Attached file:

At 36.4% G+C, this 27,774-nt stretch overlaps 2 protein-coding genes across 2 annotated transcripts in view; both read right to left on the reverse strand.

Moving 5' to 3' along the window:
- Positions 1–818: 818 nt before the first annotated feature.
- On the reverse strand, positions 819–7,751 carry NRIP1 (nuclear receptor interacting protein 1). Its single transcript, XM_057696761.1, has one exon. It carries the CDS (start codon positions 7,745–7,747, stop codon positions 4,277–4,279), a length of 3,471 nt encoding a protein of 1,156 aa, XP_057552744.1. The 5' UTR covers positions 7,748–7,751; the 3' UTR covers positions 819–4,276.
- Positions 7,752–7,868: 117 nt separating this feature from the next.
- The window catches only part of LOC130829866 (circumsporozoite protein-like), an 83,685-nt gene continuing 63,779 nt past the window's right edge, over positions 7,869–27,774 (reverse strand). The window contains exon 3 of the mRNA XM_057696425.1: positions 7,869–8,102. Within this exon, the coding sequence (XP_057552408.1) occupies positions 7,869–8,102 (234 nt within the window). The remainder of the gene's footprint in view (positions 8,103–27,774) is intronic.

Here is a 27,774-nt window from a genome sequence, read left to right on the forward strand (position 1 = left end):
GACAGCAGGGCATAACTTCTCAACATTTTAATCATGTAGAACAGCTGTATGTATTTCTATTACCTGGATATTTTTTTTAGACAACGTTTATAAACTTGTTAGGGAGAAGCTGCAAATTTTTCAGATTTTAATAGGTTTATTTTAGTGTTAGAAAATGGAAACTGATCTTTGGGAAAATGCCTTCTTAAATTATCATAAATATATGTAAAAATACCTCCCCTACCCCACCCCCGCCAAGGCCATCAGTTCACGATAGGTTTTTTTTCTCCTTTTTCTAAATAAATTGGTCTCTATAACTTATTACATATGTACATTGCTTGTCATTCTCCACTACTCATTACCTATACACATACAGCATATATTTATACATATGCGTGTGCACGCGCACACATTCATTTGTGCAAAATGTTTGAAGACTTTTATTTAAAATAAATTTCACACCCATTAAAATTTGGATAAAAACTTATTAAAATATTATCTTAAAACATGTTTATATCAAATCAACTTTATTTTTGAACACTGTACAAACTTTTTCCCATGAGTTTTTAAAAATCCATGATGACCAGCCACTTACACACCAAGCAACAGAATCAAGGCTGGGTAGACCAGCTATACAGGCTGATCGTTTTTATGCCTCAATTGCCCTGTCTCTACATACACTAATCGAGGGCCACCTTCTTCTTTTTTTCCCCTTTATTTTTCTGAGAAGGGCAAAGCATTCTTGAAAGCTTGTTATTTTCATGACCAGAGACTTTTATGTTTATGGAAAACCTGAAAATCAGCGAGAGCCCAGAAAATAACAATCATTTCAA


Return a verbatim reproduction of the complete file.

At 36.4% G+C, this 27,774-nt stretch overlaps 2 protein-coding genes across 2 annotated transcripts in view; both read right to left on the reverse strand.

Moving 5' to 3' along the window:
- Positions 1–818: 818 nt before the first annotated feature.
- On the reverse strand, positions 819–7,751 carry NRIP1 (nuclear receptor interacting protein 1). Its single transcript, XM_057696761.1, has one exon. It carries the CDS (start codon positions 7,745–7,747, stop codon positions 4,277–4,279), a length of 3,471 nt encoding a protein of 1,156 aa, XP_057552744.1. The 5' UTR covers positions 7,748–7,751; the 3' UTR covers positions 819–4,276.
- Positions 7,752–7,868: 117 nt separating this feature from the next.
- The window catches only part of LOC130829866 (circumsporozoite protein-like), an 83,685-nt gene continuing 63,779 nt past the window's right edge, over positions 7,869–27,774 (reverse strand). The window contains exon 3 of the mRNA XM_057696425.1: positions 7,869–8,102. Within this exon, the coding sequence (XP_057552408.1) occupies positions 7,869–8,102 (234 nt within the window). The remainder of the gene's footprint in view (positions 8,103–27,774) is intronic.

Here is a 27,774-nt window from a genome sequence, read left to right on the forward strand (position 1 = left end):
GACAGCAGGGCATAACTTCTCAACATTTTAATCATGTAGAACAGCTGTATGTATTTCTATTACCTGGATATTTTTTTTAGACAACGTTTATAAACTTGTTAGGGAGAAGCTGCAAATTTTTCAGATTTTAATAGGTTTATTTTAGTGTTAGAAAATGGAAACTGATCTTTGGGAAAATGCCTTCTTAAATTATCATAAATATATGTAAAAATACCTCCCCTACCCCACCCCCGCCAAGGCCATCAGTTCACGATAGGTTTTTTTTCTCCTTTTTCTAAATAAATTGGTCTCTATAACTTATTACATATGTACATTGCTTGTCATTCTCCACTACTCATTACCTATACACATACAGCATATATTTATACATATGCGTGTGCACGCGCACACATTCATTTGTGCAAAATGTTTGAAGACTTTTATTTAAAATAAATTTCACACCCATTAAAATTTGGATAAAAACTTATTAAAATATTATCTTAAAACATGTTTATATCAAATCAACTTTATTTTTGAACACTGTACAAACTTTTTCCCATGAGTTTTTAAAAATCCATGATGACCAGCCACTTACACACCAAGCAACAGAATCAAGGCTGGGTAGACCAGCTATACAGGCTGATCGTTTTTATGCCTCAATTGCCCTGTCTCTACATACACTAATCGAGGGCCACCTTCTTCTTTTTTTCCCCTTTATTTTTCTGAGAAGGGCAAAGCATTCTTGAAAGCTTGTTATTTTCATGACCAGAGACTTTTATGTTTATGGAAAACCTGAAAATCAGCGAGAGCCCAGAAAATAACAATCATTTCAA